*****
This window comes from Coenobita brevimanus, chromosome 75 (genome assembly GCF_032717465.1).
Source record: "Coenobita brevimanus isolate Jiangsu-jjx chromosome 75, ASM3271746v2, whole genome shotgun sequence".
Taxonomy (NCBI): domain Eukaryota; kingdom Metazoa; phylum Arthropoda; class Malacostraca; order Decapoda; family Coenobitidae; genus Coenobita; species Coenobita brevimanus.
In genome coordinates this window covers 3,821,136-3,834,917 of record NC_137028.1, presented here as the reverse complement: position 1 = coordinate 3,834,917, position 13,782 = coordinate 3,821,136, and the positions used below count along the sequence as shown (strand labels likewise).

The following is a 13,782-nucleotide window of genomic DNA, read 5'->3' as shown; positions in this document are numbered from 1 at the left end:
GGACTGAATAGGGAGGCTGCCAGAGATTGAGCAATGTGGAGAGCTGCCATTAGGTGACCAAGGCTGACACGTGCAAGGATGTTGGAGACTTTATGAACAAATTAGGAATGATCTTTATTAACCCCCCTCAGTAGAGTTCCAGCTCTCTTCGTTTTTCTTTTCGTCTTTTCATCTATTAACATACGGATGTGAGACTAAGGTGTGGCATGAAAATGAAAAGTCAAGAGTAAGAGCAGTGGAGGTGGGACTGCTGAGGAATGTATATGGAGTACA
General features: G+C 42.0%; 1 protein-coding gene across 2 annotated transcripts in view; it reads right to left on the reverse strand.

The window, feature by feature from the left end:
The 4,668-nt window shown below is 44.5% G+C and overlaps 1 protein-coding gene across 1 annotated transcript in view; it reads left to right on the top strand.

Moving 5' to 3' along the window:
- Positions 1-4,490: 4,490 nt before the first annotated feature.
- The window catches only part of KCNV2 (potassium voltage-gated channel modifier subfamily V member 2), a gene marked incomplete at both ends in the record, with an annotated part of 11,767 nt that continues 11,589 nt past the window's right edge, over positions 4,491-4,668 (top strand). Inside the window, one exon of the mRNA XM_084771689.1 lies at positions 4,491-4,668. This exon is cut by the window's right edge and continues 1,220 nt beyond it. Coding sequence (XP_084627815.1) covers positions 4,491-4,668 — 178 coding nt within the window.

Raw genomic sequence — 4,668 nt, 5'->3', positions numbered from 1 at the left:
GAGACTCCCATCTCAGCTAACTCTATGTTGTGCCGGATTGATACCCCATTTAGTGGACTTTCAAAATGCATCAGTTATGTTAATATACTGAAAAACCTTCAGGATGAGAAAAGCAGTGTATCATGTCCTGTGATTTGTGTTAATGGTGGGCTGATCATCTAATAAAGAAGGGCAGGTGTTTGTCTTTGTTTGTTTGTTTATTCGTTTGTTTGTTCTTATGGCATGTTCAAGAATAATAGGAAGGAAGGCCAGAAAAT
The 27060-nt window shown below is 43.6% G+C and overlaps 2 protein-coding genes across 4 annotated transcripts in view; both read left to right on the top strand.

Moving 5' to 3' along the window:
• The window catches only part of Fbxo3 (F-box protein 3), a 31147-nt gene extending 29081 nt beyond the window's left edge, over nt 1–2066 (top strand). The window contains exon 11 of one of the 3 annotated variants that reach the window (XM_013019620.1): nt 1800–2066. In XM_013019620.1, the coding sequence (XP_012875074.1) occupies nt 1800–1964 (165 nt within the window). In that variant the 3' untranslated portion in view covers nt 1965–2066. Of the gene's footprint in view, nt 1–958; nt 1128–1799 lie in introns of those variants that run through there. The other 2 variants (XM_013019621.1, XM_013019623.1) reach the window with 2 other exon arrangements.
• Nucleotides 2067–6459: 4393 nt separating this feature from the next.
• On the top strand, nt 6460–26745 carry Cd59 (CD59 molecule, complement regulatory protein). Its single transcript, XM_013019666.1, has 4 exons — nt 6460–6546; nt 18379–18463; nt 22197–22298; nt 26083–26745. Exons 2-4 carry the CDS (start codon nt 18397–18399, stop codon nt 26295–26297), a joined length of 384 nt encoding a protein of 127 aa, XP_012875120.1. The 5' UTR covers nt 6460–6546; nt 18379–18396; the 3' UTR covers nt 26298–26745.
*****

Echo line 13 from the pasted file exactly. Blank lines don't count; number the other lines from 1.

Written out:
Raw genomic sequence — 4,668 nt, 5'->3', positions numbered from 1 at the left: